Firing of former Denver police officer Brian Beary over 'deception' upheld

Posted at 10:52 AM, Sep 27, 2016
and last updated 2016-09-27 14:25:43-04

DENVER -- The termination of a Denver police officer has been upheld by a Civil Service Commission hearing officer.

Former officer Brian Beary was accused of "being deceptive" about his interactions with a female teenage runaway in September 2015 at the Arapahoe County Juvenile Assessment Center (JAC).

Mental health specialist Meredith Slocum wrote in her incident report that the "youth is pleasant and polite upon arrival. She answers all medical questions and does not require medical clearance."

However, when the runaway refused to take out her piercings, per JAC policy, the girl argued with Beary, Slocum said.

Slocum's report said:

Officer Beary tells her 'you aren't in control here even though you want to be, you don't know everything.' Youth yells at officer and says, "I can say whatever the f--- I want.'

Officer Beary continues to antagonize youth calling her a 'brat' and telling her she does not have any control. Youth gets to the point of escalation and screams at Officer Beary 'f--- you.'

The report says Slocum called for another deputy for assistance.

That deputy and Officer Beary took the girl "to the ground in a hold" to remove the piercings.

Slocum's report said the two [Beary and the juvenile] continued to argue. "He continued to insult her on a personal level" and he "continued to threaten youth with charges of resisting arrest."

Bilingual assessment specialist Kayla Duran testified that Beary told the girl, "they would have to rip the piercings out of her face" and that "she was a brat, a mooch off of society, that he understood why her mother wouldn't pick her up and that he was saving her from being raped and trafficked."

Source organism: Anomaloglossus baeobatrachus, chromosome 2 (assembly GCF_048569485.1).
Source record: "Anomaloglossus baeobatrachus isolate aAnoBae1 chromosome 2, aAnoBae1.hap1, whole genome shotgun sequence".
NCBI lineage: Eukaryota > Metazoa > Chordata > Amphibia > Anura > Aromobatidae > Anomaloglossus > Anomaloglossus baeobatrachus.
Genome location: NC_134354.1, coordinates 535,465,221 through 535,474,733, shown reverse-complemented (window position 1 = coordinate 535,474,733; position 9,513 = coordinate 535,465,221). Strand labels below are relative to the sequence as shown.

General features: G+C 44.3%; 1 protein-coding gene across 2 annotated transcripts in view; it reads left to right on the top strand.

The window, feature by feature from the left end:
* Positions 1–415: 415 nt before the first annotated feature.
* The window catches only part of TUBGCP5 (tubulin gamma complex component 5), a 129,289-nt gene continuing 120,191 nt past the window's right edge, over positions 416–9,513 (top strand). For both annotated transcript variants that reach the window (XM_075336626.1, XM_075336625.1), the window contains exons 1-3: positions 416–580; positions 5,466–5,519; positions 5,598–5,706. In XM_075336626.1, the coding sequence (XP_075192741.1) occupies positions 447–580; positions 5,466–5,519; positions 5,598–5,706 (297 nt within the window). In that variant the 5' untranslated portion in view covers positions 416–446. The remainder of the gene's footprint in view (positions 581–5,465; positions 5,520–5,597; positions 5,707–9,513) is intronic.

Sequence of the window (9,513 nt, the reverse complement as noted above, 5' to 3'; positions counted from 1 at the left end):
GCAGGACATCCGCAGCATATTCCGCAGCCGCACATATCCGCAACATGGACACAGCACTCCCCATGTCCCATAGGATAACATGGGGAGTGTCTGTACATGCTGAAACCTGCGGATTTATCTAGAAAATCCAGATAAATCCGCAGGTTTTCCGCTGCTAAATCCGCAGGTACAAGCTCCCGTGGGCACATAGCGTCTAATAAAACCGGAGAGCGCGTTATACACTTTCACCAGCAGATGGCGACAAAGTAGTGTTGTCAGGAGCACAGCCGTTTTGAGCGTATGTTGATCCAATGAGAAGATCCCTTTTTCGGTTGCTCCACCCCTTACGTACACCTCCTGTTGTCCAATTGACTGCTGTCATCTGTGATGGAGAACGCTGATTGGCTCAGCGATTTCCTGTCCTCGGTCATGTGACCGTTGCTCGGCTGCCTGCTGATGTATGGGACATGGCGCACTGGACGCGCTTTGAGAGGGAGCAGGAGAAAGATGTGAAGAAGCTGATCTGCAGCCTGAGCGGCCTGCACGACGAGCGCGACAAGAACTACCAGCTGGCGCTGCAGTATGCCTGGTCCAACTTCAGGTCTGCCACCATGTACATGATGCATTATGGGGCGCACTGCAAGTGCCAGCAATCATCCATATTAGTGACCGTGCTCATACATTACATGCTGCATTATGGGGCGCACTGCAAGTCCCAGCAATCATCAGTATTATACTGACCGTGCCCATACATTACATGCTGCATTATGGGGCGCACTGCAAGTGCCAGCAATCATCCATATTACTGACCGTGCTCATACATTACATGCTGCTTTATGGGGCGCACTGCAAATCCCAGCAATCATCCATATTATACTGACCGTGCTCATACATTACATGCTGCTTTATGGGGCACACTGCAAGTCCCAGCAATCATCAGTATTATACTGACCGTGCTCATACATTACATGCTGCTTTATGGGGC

Slocum said Beary told her "people are being shot and they are down two officers because he is here dealing with this situation" and left even though it was against policy.

In Beary's statement to the Internal Affairs Bureau, he said, "M [the teenager] would not negotiate about her piercings and I tried to with her for about another 20 minutes. As staff reached another standstill and appeared unsure of what to do, I asked if there was someone else they could call. Another Deputy came to assist. I switched handcuffs with the Deputy. I then advised staff that my involvement was completed, as all necessary paperwork has been signed."

Beary's supervisor told the Internal Affairs Bureau, "Brian did not want to take her jewelry off forcefully, and I concurred that that would not be appropriate."

Beary told investigators, "that at no time was he annoyed or angry."

Beary denied saying that "he" would rip out the piercings, and said that he did not recall whether he told MM [the juvenile] that she was a mooch on society, or that he told MM that he could arrest her for resistance.

The hearing officer ruled that Beary provided false statements during the Internal Affairs investigation, which included discourtesy and inappropriate force, and that Beary "thereby knowingly committed a materially deceptive act."

The hearing officer upheld the decision that Beary violated RR-112.2 - Commission of a Deceptive Act and the penalty is termination.

Beary can appeal the decision within 15 days.


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